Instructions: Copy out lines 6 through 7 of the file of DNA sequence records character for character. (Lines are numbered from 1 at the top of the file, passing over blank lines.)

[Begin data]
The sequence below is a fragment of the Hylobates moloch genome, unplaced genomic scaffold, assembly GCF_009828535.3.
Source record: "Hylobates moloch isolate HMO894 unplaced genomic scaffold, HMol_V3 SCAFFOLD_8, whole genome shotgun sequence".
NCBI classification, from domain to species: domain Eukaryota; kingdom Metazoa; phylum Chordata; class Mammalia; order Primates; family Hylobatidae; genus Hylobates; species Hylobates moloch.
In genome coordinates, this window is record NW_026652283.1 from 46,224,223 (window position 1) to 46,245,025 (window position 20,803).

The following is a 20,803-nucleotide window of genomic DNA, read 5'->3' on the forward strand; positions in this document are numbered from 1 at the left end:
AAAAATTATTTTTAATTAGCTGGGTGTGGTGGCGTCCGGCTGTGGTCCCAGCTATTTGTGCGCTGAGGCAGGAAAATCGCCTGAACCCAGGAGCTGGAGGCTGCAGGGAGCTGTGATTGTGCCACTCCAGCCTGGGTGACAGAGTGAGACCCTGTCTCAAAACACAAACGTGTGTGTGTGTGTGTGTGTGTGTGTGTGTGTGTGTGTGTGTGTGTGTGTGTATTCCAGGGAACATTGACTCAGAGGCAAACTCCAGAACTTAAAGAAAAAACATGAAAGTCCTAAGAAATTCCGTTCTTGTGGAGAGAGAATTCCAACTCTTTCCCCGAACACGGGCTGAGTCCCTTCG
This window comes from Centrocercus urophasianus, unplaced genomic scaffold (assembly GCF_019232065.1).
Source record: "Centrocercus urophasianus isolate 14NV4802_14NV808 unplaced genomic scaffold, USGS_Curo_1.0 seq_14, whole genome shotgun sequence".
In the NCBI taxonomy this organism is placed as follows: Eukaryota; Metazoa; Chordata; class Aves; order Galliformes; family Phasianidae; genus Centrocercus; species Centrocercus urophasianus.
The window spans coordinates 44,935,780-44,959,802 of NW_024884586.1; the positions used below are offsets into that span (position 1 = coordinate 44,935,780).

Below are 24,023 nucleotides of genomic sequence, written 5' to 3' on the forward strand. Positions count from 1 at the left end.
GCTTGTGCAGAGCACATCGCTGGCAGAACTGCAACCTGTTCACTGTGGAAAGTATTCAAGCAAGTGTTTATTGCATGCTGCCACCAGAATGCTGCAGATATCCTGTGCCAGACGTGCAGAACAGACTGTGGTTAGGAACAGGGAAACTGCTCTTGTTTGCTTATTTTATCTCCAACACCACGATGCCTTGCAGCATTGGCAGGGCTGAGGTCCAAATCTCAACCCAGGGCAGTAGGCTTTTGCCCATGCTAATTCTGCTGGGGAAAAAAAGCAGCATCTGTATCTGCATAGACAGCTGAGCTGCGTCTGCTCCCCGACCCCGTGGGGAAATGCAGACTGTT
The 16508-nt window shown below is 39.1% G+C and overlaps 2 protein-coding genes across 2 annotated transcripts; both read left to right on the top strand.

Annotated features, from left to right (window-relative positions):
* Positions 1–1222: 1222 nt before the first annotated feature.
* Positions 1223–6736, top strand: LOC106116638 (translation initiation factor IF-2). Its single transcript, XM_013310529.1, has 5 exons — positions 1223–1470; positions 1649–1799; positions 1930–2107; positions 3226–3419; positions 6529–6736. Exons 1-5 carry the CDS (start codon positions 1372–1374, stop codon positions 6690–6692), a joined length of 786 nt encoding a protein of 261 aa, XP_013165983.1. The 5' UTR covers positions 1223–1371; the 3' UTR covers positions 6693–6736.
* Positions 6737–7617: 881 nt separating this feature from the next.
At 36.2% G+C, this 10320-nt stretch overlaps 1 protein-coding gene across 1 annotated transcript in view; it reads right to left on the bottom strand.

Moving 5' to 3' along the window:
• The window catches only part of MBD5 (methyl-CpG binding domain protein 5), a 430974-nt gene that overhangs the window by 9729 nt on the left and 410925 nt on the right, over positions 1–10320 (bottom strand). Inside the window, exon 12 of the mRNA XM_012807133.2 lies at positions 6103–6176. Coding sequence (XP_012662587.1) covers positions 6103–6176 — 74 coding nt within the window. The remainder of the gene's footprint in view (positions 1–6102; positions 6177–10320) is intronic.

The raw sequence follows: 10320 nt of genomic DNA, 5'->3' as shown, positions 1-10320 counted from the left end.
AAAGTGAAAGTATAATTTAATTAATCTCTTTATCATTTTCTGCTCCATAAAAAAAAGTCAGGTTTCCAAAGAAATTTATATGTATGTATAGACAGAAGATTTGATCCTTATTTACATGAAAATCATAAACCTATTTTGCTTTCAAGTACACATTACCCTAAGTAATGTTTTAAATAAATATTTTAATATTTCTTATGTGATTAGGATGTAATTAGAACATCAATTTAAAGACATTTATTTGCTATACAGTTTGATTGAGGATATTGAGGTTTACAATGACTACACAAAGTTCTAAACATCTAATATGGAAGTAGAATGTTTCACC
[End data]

AAAAATTATTTTTAATTAGCTGGGTGTGGTGGCGTCCGGCTGTGGTCCCAGCTATTTGTGCGCTGAGGCAGGAAAATCGCCTGAACCCAGGAGCTGGAGGCTGCAGGGAGCTGTGATTGTGCCACTCCAGCCTGGGTGACAGAGTGAGACCCTGTCTCAAAACACAAACGTGTGTGTGTGTGTGTGTGTGTGTGTGTGTGTGTGTGTGTGTGTGTGTGTGTATTCCAGGGAACATTGACTCAGAGGCAAACTCCAGAACTTAAAGAAAAAACATGAAAGTCCTAAGAAATTCCGTTCTTGTGGAGAGAGAATTCCAACTCTTTCCCCGAACACGGGCTGAGTCCCTTCG
This window comes from Centrocercus urophasianus, unplaced genomic scaffold (assembly GCF_019232065.1).